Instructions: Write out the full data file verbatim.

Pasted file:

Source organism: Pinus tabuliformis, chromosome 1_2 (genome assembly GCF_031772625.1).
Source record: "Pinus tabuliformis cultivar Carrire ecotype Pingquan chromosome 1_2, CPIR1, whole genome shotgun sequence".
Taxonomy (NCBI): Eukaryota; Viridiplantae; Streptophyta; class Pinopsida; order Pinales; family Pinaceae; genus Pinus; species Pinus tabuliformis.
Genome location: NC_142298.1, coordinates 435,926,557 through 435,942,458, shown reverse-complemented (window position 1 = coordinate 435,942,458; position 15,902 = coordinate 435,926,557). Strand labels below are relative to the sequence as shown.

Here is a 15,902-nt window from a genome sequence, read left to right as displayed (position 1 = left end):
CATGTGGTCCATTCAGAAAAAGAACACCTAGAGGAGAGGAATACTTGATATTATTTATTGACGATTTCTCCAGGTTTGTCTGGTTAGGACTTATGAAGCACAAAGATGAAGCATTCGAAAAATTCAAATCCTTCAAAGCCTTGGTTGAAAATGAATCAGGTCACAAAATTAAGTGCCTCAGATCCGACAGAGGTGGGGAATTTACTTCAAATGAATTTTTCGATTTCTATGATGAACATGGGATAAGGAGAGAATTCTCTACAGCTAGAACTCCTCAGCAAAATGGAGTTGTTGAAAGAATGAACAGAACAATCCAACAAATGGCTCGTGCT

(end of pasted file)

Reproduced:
Source organism: Pinus tabuliformis, chromosome 1_2 (genome assembly GCF_031772625.1).
Source record: "Pinus tabuliformis cultivar Carrire ecotype Pingquan chromosome 1_2, CPIR1, whole genome shotgun sequence".
Taxonomy (NCBI): Eukaryota; Viridiplantae; Streptophyta; class Pinopsida; order Pinales; family Pinaceae; genus Pinus; species Pinus tabuliformis.
Genome location: NC_142298.1, coordinates 435,926,557 through 435,942,458, shown reverse-complemented (window position 1 = coordinate 435,942,458; position 15,902 = coordinate 435,926,557). Strand labels below are relative to the sequence as shown.

Here is a 15,902-nt window from a genome sequence, read left to right as displayed (position 1 = left end):
CATGTGGTCCATTCAGAAAAAGAACACCTAGAGGAGAGGAATACTTGATATTATTTATTGACGATTTCTCCAGGTTTGTCTGGTTAGGACTTATGAAGCACAAAGATGAAGCATTCGAAAAATTCAAATCCTTCAAAGCCTTGGTTGAAAATGAATCAGGTCACAAAATTAAGTGCCTCAGATCCGACAGAGGTGGGGAATTTACTTCAAATGAATTTTTCGATTTCTATGATGAACATGGGATAAGGAGAGAATTCTCTACAGCTAGAACTCCTCAGCAAAATGGAGTTGTTGAAAGAATGAACAGAACAATCCAACAAATGGCTCGTGCT